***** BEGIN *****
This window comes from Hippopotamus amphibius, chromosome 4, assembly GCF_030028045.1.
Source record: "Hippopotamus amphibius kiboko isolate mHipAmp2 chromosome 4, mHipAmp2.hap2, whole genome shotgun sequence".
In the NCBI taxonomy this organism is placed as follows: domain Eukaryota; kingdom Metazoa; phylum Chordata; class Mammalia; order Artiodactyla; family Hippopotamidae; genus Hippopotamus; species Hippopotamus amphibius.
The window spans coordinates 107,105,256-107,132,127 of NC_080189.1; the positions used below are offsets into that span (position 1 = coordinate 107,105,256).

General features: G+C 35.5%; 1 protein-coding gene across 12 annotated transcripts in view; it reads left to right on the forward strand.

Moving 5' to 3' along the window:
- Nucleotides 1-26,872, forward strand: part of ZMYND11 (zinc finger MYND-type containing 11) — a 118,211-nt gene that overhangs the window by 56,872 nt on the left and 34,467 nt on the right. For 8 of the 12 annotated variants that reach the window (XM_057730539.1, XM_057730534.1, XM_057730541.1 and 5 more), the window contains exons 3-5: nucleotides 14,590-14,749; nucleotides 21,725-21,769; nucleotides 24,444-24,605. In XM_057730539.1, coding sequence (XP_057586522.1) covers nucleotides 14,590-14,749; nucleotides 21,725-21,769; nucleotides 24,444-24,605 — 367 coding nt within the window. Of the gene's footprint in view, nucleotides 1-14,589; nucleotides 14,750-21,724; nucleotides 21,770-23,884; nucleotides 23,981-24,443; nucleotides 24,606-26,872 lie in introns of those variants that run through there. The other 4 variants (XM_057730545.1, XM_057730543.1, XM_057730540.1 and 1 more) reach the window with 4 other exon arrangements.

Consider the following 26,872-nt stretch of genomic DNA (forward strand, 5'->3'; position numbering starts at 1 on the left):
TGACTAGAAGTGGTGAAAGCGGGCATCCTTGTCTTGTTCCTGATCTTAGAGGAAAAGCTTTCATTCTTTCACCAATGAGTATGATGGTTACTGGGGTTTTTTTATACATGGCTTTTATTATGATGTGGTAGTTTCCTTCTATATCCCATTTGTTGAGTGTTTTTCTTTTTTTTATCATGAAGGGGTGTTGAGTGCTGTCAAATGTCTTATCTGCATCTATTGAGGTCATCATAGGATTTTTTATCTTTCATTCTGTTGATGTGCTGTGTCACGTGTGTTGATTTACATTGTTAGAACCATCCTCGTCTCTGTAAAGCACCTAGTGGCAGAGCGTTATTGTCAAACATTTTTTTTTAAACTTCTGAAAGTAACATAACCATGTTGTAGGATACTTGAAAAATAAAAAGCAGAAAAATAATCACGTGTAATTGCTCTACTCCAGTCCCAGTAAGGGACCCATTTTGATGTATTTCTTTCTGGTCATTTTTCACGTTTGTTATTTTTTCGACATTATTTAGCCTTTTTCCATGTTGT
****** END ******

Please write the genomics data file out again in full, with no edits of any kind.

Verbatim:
This window comes from Hippopotamus amphibius, chromosome 4, assembly GCF_030028045.1.
Source record: "Hippopotamus amphibius kiboko isolate mHipAmp2 chromosome 4, mHipAmp2.hap2, whole genome shotgun sequence".
In the NCBI taxonomy this organism is placed as follows: domain Eukaryota; kingdom Metazoa; phylum Chordata; class Mammalia; order Artiodactyla; family Hippopotamidae; genus Hippopotamus; species Hippopotamus amphibius.
The window spans coordinates 107,105,256-107,132,127 of NC_080189.1; the positions used below are offsets into that span (position 1 = coordinate 107,105,256).

General features: G+C 35.5%; 1 protein-coding gene across 12 annotated transcripts in view; it reads left to right on the forward strand.

Moving 5' to 3' along the window:
- Nucleotides 1-26,872, forward strand: part of ZMYND11 (zinc finger MYND-type containing 11) — a 118,211-nt gene that overhangs the window by 56,872 nt on the left and 34,467 nt on the right. For 8 of the 12 annotated variants that reach the window (XM_057730539.1, XM_057730534.1, XM_057730541.1 and 5 more), the window contains exons 3-5: nucleotides 14,590-14,749; nucleotides 21,725-21,769; nucleotides 24,444-24,605. In XM_057730539.1, coding sequence (XP_057586522.1) covers nucleotides 14,590-14,749; nucleotides 21,725-21,769; nucleotides 24,444-24,605 — 367 coding nt within the window. Of the gene's footprint in view, nucleotides 1-14,589; nucleotides 14,750-21,724; nucleotides 21,770-23,884; nucleotides 23,981-24,443; nucleotides 24,606-26,872 lie in introns of those variants that run through there. The other 4 variants (XM_057730545.1, XM_057730543.1, XM_057730540.1 and 1 more) reach the window with 4 other exon arrangements.

Consider the following 26,872-nt stretch of genomic DNA (forward strand, 5'->3'; position numbering starts at 1 on the left):
TGACTAGAAGTGGTGAAAGCGGGCATCCTTGTCTTGTTCCTGATCTTAGAGGAAAAGCTTTCATTCTTTCACCAATGAGTATGATGGTTACTGGGGTTTTTTTATACATGGCTTTTATTATGATGTGGTAGTTTCCTTCTATATCCCATTTGTTGAGTGTTTTTCTTTTTTTTATCATGAAGGGGTGTTGAGTGCTGTCAAATGTCTTATCTGCATCTATTGAGGTCATCATAGGATTTTTTATCTTTCATTCTGTTGATGTGCTGTGTCACGTGTGTTGATTTACATTGTTAGAACCATCCTCGTCTCTGTAAAGCACCTAGTGGCAGAGCGTTATTGTCAAACATTTTTTTTTAAACTTCTGAAAGTAACATAACCATGTTGTAGGATACTTGAAAAATAAAAAGCAGAAAAATAATCACGTGTAATTGCTCTACTCCAGTCCCAGTAAGGGACCCATTTTGATGTATTTCTTTCTGGTCATTTTTCACGTTTGTTATTTTTTCGACATTATTTAGCCTTTTTCCATGTTGT